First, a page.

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  • Writer's pictureTina McLain

OCT: Segment 9 — Sand Beach to Nestucca Bay

A north-central segment along the Oregon Coast Trail from Sand Lake Recreation Area to Bob Straub State Park Day Use Area.

Looking back toward Pacific City from Bob Straub State Park

Segment 9 of the Oregon Coast Trail spans the north-central coastal area from Sand Beach to Nestucca Bay. It passes through Tierra del Mar and Pacific City. This section encompasses Sand Lake estuary and OHV area, Sitka Sedge State Natural Area along Sand Lake estuary, Sandy Plover nesting areas, McPhillips Beach, Cape Kiwanda State Natural Area, Great Dune Peak, Kiwanda Beach, and Bob Straub State Park. I did this segment in three parts: two as driven sections and one as a section hike. I also added on hiking the Nestucca Spit in Bob Straub State Park.

The Oregon Coast Trail spans 362 miles (according to Oregon State Parks) or 425 miles (according to the Oregon Coast Trail Foundation) of the Oregon Coast from the Columbia River in the north to the California border in the south. The trail still has "gaps" in the trail that are road walking sections along highways and roads until more trail can be made. The Oregon Coast Trail Foundation works to maintain and expand this interconnected trail system. This long distance trail can be done as day hikes, section hikes, or a thru-hike. There are many ways to recreate and experience this trail and the beautiful coastline it entails.

Blue - driven section | Pink - hiked section

Explore by section:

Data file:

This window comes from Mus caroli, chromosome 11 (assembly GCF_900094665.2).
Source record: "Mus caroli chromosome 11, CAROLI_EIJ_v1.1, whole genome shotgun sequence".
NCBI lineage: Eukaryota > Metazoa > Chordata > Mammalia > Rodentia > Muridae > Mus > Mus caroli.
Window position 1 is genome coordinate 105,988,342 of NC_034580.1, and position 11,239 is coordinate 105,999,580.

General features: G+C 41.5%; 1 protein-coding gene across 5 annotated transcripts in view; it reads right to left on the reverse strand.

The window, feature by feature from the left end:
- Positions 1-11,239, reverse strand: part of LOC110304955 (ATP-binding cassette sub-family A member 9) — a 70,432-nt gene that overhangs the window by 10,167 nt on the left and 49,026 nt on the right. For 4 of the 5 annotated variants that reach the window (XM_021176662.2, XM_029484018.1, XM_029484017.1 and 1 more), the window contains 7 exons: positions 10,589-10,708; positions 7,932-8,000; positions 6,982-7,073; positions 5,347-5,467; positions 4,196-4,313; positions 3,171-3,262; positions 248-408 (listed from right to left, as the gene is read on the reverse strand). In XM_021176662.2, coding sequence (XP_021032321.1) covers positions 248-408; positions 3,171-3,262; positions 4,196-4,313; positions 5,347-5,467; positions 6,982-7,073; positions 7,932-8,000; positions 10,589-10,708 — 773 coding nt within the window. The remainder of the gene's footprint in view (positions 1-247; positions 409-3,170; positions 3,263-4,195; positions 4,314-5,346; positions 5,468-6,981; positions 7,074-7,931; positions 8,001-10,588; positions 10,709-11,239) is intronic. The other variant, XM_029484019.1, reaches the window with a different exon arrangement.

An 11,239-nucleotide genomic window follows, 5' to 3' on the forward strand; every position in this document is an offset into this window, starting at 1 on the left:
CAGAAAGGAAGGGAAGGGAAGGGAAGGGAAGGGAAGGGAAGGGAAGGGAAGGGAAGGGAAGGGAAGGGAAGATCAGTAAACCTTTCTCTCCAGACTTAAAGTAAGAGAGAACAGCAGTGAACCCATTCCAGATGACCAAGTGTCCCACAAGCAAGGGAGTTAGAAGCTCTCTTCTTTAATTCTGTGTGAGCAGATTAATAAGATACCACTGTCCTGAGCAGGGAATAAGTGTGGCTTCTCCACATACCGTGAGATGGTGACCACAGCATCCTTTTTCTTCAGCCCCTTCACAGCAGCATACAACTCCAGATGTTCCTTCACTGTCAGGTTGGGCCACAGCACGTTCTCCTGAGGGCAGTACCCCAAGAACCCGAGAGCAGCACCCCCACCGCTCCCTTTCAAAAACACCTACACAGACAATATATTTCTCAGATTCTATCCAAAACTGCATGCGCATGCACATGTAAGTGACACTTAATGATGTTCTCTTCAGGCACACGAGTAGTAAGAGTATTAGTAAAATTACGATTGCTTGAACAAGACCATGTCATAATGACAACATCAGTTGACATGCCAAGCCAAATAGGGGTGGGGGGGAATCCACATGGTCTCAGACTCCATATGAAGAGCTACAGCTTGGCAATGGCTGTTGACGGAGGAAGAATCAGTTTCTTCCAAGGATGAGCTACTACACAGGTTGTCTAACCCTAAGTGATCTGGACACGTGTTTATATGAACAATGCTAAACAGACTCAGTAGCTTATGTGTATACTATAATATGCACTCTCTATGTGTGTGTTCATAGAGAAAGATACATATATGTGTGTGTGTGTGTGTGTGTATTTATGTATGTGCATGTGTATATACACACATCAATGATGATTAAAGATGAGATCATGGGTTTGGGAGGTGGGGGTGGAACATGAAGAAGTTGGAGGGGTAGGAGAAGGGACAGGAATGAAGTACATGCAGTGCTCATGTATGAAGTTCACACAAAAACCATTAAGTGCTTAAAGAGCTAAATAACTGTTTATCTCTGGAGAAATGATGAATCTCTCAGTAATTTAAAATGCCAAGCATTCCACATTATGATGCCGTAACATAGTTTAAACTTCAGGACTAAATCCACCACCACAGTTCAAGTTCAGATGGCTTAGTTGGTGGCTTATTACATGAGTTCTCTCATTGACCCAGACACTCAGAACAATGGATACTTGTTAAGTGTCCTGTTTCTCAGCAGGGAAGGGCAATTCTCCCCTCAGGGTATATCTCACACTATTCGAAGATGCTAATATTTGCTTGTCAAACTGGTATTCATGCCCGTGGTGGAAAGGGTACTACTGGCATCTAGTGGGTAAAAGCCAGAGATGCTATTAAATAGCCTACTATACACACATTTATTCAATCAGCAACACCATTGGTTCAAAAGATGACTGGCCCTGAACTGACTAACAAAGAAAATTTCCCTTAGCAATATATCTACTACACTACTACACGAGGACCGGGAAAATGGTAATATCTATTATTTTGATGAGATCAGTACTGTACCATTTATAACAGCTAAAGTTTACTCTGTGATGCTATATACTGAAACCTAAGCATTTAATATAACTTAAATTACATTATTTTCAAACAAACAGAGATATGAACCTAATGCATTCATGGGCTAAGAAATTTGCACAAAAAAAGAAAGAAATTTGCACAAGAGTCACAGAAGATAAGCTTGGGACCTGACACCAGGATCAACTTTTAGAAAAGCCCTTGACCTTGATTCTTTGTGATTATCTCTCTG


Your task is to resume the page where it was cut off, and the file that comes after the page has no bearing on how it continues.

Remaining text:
My Section Hiking Approach

The Oregon Coast Trail is technically incomplete and the road walking sections are "gaps" in trail where no trail exists. So, I decided to do the road sections by vehicle instead of walking on the side of Hwy 101 or other roads that I feel unsafe doing. As more trail is established, I plan to come back and do those sections that were previously road sections. I also plan to add on sections such as capes, spits, and peninsulas to hike as much beach as possible on the Oregon Coast. Some sections I'll do as out and back, round trips when I head out alone and other sections I'll go north or south in a point-to-point hiking style. My intention with section hiking is to cover the Oregon Coast regardless of direction. I don't feel a need for my section hiking to be in a certain continuous direction. I will be trying to do as much of it as possible in a southward direction to avoid winds hitting my front, but besides that my goal is to cover all of the Oregon Coast trail, regardless of how I do it or in what direction. Obviously do whatever feels right for you on your own section hike. My reason for being out is to enjoy exploring and work toward finishing this long-distance trail in a way that works best for me and my body.

A note on how I classify "segments"


Sand Lake Fisherman's Day Use Area to Sitka Sedge State Natural Area

View from Whalen Island bridge

Mode of access: Vehicle

Access: Road

Direction: South

Distance: 6.1 miles

Date driven: March 21, 2024

I decided to drive this section since I was doing it at the end of March and the Sand Lake Estuary entrance is only passable at low tide during the summer. So I drove the alternate route from Sand Lake Recreation Area to the trailhead for Sitka Sedge State Natural Area. The drive is pretty and circles around the estuary and passes Whalen Island. Sitka Sedge is beautiful and I'm glad I got to explore it with doing this alternate route. Definitely worth the extra miles.


Sitka Sedge State Natural Area to Bob Straub State Park

Mode of access: Hiking

Access: Trail, Beach

Direction: South

Distance: 10.5 miles

Points of Interest: Sitka Sedge State Natural Area, Cape Kiwanda

Date hiked: March 19, 2024

I was pretty anxious about doing my first section of the Oregon Coast Trail. It was my first real test of what my body was capable of at that point. The dissociation I experience had been pretty intense in the days leading up to the hike. Like my mom kept telling me, "it's okay to do things regardless of whether you feel real or not. It's okay to hike and not feel real." I almost bailed right before starting, but had enough determination to at least try. And try I did.